When Will the Stock Market Crash?

By in Investing, Mind and Money, Money Management | 7 comments

Are We Due For Another Stock Market Crash?

With the memories of the year 2,000 tech bubble bursting and subsequent stock market crash along with the more recent crash in 2008, many investors are worried when the next crash will hit. The S & P 500 has more than doubled since then. Investors’ are increasingly elated with their recent portfolio gains, and fearful of the future.

Recent comments about the potential for a stock market crash:

Many of my family, friends, and followers are asking these questions.

1. Should I reduce my  percent holdings in equities (stocks)?

2. How can I protect myself against a stock market crash?

3. When will we experience the next stock market crash?

Behavioral finance shows that we are not rational. We frequently invest based on irrational emotions. We get way too excited when markets are rising and frequently dive in after a big stock market increase. Then when the inevitable decline arrives, we jump out of equities at the bottom of the market.

These irrational, behavioral finance actions cause investors to buy high and sell low.

This article will discuss when the next stock market crash will occur, and what to do with your investments both now and in the future.

s & p index 5 year historical chart

When Will the Stock Market Crash?

I don’t know and neither does anyone else!

Paul B. Farrell of Marketwatch  writes:

“But when the Mack truck suddenly shifts into high gear … accelerating rapidly … finally catching all of us by surprise… none of this will matter … you’ll never hear it coming … till too late … few did in 1929, in spite of all the warnings … you didn’t hear in 2000 … nor in 2008 … nobody will in 2014 … the Mack truck will finally catch all by surprise, once again.”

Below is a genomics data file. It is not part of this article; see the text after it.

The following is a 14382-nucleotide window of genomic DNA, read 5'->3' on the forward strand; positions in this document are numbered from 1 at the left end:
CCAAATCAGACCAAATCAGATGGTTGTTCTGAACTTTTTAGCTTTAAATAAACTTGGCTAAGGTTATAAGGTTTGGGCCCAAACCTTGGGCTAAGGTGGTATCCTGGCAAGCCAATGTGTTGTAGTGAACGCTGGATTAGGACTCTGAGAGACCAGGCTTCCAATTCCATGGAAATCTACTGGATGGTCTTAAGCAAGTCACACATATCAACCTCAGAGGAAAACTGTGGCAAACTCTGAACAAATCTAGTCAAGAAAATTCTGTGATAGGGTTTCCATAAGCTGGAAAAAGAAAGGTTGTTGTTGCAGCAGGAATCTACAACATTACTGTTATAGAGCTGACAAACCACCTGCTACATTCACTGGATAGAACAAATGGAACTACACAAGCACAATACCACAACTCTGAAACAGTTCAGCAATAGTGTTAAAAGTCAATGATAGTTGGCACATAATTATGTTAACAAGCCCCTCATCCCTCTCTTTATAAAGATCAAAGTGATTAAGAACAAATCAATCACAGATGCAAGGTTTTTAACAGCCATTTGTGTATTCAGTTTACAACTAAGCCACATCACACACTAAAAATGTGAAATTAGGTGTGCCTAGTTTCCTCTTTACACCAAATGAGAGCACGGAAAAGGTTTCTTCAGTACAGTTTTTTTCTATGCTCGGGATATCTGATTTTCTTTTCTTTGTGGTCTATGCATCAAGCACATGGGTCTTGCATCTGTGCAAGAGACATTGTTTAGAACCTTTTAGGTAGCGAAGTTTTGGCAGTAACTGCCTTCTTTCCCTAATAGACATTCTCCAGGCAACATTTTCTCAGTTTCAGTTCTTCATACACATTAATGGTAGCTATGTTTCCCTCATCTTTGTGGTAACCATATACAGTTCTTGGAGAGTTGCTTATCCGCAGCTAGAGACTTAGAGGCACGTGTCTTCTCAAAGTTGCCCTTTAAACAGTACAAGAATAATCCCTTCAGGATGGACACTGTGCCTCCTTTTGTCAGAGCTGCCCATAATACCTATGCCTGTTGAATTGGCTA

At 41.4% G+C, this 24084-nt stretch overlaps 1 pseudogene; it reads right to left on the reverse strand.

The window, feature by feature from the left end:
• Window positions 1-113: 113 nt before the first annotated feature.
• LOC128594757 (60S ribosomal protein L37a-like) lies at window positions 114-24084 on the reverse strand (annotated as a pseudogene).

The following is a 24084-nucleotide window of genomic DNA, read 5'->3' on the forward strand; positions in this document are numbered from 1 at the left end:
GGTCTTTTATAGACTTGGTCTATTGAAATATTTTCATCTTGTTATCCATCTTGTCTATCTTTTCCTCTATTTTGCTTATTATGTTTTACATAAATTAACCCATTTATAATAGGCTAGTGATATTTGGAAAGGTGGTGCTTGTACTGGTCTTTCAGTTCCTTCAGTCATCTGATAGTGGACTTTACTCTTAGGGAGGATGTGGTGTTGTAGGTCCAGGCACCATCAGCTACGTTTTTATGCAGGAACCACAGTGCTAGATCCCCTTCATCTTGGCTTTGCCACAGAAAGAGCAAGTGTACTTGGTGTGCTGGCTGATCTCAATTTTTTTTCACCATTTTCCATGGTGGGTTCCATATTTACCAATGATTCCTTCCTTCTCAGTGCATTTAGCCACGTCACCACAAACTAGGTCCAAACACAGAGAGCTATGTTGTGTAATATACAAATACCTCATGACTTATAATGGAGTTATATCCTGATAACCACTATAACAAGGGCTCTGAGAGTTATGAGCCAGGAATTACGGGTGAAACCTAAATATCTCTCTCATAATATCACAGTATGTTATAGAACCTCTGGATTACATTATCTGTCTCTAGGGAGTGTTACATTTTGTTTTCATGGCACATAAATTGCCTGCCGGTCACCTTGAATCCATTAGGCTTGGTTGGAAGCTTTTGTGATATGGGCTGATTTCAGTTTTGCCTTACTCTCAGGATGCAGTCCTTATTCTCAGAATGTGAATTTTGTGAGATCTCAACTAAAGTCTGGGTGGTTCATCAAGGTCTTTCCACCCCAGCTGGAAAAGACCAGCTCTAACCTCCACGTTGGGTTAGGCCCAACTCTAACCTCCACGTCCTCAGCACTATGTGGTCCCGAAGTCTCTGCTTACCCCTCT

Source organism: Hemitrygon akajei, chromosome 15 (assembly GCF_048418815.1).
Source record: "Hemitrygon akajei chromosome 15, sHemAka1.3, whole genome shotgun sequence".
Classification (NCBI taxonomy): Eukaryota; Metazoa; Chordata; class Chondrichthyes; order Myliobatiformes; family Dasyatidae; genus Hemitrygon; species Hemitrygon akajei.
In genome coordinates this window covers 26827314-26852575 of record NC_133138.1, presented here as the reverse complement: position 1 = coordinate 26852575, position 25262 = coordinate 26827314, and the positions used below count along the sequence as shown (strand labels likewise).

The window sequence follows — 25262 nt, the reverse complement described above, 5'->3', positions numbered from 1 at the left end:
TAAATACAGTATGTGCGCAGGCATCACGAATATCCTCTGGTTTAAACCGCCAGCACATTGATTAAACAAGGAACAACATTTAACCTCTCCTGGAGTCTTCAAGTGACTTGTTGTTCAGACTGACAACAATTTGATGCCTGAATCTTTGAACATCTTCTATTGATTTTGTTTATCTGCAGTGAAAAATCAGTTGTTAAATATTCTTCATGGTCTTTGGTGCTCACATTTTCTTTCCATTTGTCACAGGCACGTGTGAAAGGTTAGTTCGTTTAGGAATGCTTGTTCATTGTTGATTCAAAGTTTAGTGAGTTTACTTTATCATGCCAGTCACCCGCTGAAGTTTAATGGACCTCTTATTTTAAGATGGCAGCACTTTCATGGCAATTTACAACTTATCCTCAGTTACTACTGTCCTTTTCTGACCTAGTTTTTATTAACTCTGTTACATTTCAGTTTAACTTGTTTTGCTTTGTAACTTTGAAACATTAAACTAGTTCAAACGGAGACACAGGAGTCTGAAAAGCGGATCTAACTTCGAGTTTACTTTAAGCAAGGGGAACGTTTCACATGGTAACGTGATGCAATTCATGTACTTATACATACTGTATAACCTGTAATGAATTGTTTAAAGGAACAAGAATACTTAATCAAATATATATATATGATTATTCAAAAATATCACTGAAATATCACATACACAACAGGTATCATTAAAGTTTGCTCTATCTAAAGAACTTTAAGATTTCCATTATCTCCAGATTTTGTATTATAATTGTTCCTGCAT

A better question might be; “Is the overall stock market under, over, or fairly valued based upon historical metrics such as the price earnings ratio?”

Although not a perfect timing device (if it were, we’d all be genius investors), the PE ratio puts an approximate price tag on the market. Higher PE ratios suggest more overvalued and lower PE ratios suggest lower valuations. Even in an overvalued market, stock prices can continue to rise for a long time. Conversely, when PE ratios are low, it doesn’t mean they will rise immediately. To add to the confusion, there are various types of PE ratios, but that’s a topic for another article.

At present, the market PE ratio is hovering around 20 (June, 2015), up from 17 a year ago. Contrast that with the historical PE ratio of 14-15. As you can see, the market isn’t excessively overvalued, but it is definitely not undervalued.

Stock Market Investing Caution

I’m sending this advice to my Wealth Tips Newsletter subscribers soon and wanted to share it with you as well.

Many investors got scared after the last recession and got out of the markets. And some of those same investors have been sitting on the sidelines during this big run up and are considering diving in now, after the big increase.

I don’t know if this describes you or not, but research has shown that investors tend to go with the crowd and get into markets at the top and sell at the bottom.

As the S & P index chart above shows, the overall stock market has been on a tear.As I previously mentioned, although the PE is not in the stratosphere as valuations were at the end of the 1990’s, the market is not undervalued.

In plain English, that means, if you invest money now, your future returns will likely be below the 9% average returns of the market.

You can avoid these mistakes by sticking with what I consider the absolute best investing strategy.

Curb your instincts to go all into the market’s now. 
My favorite investing approach is that of dollar cost averaging. It’s a systematic way to buy low and sell high. If you’re not already doing so, here’s how to get started, How to Buy Low and Sell High.
I’m not suggesting you get out of the markets.

I’m also not recommending that you avoid investing.

Include international investments in your portfolio to benefit from growing international economies. Click here to get a successful approach to make more money with investing.

Think of this article as a yellow light suggesting you proceed with caution.